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Publication numberUS5867429 A
Publication typeGrant
Application numberUS 08/974,276
Publication dateFeb 2, 1999
Filing dateNov 19, 1997
Priority dateNov 19, 1997
Fee statusPaid
Publication number08974276, 974276, US 5867429 A, US 5867429A, US-A-5867429, US5867429 A, US5867429A
InventorsJian Chen, Yupin Fong
Original AssigneeSandisk Corporation
Export CitationBiBTeX, EndNote, RefMan
External Links: USPTO, USPTO Assignment, Espacenet
High density non-volatile flash memory without adverse effects of electric field coupling between adjacent floating gates
US 5867429 A
Abstract
Electric field coupling between floating gates of a high density flash EEPROM cell array has been found to produce errors in reading the states of the cells, particularly when being operated with more than two storage states per cell. The effect of this coupling is overcome by placing a conductive shield or insulating material with a low dielectric constant between adjacent floating gates, and/or by compensating for the coupling when reading the states of the cells.
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Claims(23)
It is claimed:
1. A flash EEPROM, comprising:
an array of memory cells that individually include a source and drain bounding a semi-conductive channel in a substrate, a floating gate positioned adjacent the substrate surface channel with a first dielectric layer therebetween, and one or more operating gates adjacent the floating gate with a corresponding one or more dielectric layers therebetween,
a source of controllable voltages connected to the one or more operating gates, the source and the drain,
sensing circuits connectable to the array to determine a quantity related to one of two or more adjacent programmable floating gate charge level ranges defining respective two or more states into which addressed ones of the individual cells are programmed,
adjacent floating gates being positioned close enough together such that a change of charge level between one of the two or more charge level ranges on one of two adjacent cells would cause an erroneous reading of at least one of the states of the other of the two adjacent cells if an insulating material having a dielectric constant in excess of 3.8 extended entirely between the adjacent floating gates, and
elements positioned between said adjacent floating gates to reduce cross-talk therebetween in order to reduce the erroneous readings.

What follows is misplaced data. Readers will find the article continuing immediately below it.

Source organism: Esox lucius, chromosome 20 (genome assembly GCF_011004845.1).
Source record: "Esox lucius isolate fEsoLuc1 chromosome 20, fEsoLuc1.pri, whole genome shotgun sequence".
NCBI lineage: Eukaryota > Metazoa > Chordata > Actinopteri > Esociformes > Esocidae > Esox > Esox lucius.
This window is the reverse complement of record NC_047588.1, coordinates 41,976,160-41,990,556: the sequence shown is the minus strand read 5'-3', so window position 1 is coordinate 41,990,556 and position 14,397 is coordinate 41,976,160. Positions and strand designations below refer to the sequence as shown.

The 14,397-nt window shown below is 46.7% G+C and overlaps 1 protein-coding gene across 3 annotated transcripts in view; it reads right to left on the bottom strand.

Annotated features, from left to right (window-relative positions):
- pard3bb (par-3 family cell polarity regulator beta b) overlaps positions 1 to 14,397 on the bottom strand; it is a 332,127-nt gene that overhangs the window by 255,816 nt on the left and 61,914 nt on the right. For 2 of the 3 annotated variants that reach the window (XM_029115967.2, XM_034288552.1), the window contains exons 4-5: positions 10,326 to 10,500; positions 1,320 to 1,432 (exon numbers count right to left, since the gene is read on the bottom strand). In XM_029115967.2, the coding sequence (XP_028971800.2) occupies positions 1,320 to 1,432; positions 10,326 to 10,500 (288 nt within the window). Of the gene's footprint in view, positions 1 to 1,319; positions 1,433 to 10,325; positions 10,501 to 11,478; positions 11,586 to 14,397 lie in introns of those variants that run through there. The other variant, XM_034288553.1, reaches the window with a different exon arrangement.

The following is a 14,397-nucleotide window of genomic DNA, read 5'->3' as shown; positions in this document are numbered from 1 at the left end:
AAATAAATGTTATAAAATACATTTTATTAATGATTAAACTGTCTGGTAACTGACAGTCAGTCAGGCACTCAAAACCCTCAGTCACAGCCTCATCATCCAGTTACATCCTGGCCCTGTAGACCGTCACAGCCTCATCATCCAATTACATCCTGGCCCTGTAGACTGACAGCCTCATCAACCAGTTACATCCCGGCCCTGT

2. The flash EEPROM of claim 1, wherein said elements positioned between said adjacent floating gates are electrically conductive and positioned to provide an electric field shield between the adjacent floating gates.
3. The flash EEPROM of claim 2, wherein the conductive elements are other than the one or more operating gates.
4. The flash EEPROM of claim 1, wherein said elements are a dielectric material having a dielectric constant of less than 2.5 in order to reduce an electric field coupling between the adjacent floating gates.
5. The flash EEPROM of any one of claims 1-4, wherein said one or more operating gates includes only a control gate.
6. The flash EEPROM of any one of claims 1-4, wherein said one or more operating gates includes only a control gate and an erase gate.
7. The flash EEPROM of any one of claims 1-4, wherein the sensing circuits determine a quantity related to one of three or more adjacent programmable floating gate charge level ranges defining respective three or more states.
8. The flash EEPROM of claim 7, wherein said one or more operating gates includes only a control gate.
9. The flash EEPROM of claim 7, wherein said one or more operating gates includes only a control gate and an erase gate.
10. The flash EEPROM of any one of claims 1-4, wherein the sensing circuits determine a quantity related to one of eight or more adjacent programmable floating gate charge level ranges defining respective three or more states.
11. A flash EEPROM, comprising:
an array of rows and columns of memory cells that individually include a source and drain bounding a semi-conductive channel in a surface of a substrate, a floating gate positioned adjacent the substrate surface channel with a first dielectric layer therebetween, and one or more operating gates adjacent the floating gate with a corresponding one or more dielectric layers therebetween,
a source of controllable voltages connected to the one or more operating gates, the source, the drain, and the substrate,
the one or more operating gates providing a shield between adjacent floating gates in a direction of one of the rows or columns,
sensing circuits connectable to the array to determine a quantity related to one of three or more adjacent programmable floating gate charge level ranges defining respective three or more states into which addressed ones of the individual cells are programmed,
adjacent floating gates being positioned close enough together in a direction of the other of the rows or columns such that a change in charge level within one of the three or more charge level ranges on one of two adjacent cells would cause an erroneous reading of at least one of the states of the other of the two adjacent cells if no shield is provided therebetween, and
conductive elements other than the one or more operating gates positioned in between the floating gates in a direction of the other of the rows or columns, thereby to provide a shield that substantially eliminates an erroneous reading of the states of adjacent cells.
12. The flash EEPROM of claim 11, wherein said one or more operating gates includes only a control gate.